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The occurrence and persistence of nuclear polyhedrosis virus in fluctuating populations of tent caterpillars Kukan, Barbara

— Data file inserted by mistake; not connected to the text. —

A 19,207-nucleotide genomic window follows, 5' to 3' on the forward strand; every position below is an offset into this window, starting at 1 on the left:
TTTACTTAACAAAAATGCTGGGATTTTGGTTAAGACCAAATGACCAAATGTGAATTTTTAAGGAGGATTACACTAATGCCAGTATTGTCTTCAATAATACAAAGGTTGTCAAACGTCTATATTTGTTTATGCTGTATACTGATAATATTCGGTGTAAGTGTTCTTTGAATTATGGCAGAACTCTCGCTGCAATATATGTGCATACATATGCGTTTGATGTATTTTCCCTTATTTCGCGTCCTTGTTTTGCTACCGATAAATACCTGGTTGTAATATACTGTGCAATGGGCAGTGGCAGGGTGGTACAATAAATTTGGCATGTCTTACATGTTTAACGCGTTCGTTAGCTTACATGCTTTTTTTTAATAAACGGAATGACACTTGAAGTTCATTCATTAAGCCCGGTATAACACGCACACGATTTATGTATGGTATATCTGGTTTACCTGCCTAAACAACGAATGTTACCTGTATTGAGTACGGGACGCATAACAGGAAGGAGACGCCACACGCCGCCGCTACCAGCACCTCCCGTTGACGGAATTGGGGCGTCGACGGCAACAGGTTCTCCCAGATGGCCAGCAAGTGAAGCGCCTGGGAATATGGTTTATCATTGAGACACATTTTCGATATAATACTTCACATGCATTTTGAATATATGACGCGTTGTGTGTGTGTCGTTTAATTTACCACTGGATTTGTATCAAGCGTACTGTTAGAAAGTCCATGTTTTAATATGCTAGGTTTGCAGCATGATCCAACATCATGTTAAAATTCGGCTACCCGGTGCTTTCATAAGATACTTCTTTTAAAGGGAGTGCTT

To determine the dynamics of infection by nuclear polyhedrosis virus (NPV) in western and forest tent caterpillars, Malacosoma californicum pluviale (Dyar) and Malacosoma disstria (Hbn), I developed and tested a DNA dotblot hybridization assay for this system. The level of infection detected by the dot-blot assay was similar to that based on rearing field-collected tent caterpillars in the laboratory until viral death. Results based on testing crude caterpillar homogenates were the same as those in which DNA was extracted with phenol-chloroform. Experimental infection of second and third instar caterpillars showed that viral infection could be detected in 46% of the caterpillars two days after infection and 80 to 90% by four to five days post-infection. I monitored the levels of viral infection in six populations of forest tent caterpillars in Prince George, British Columbia. I found that high host density populations tended to have higher levels of virus than low density populations, but exceptions occurred. Virus persisted in populations through low density and the population with the highest level of virus in the peak density year collapsed following decline. A temporal series of samples of caterpillars and tent material from four populations of western tent caterpillars were analyzed. Levels of infection were related to the density of populations but not to changes in density. Infection was not related to the size of the egg mass of the caterpillar family, but in one population tents were larger for families with some individuals positive for virus than for uninfected families. Experimental contamination of tent material showed that active virus persists and tent material could provide a source of infection to the next generation. Pupae and moths from field populations of forest tent caterpillars and experimentally infected western tent caterpillars were rarely (pupae) or never (moths) positive for virus based on the sensitive polymerase chain reaction (PCR) detection assay. Approximately 2% of caterpillars reared from surface decontaminated egg masses were positive for virus based on DNA hybridization. A review of the literature revealed that low levels of viral infection are common among pupae of forest Lepidoptera and in caterpillars reared from surface decontaminated eggs. This could contribute to the persistence of virus in low density populations.

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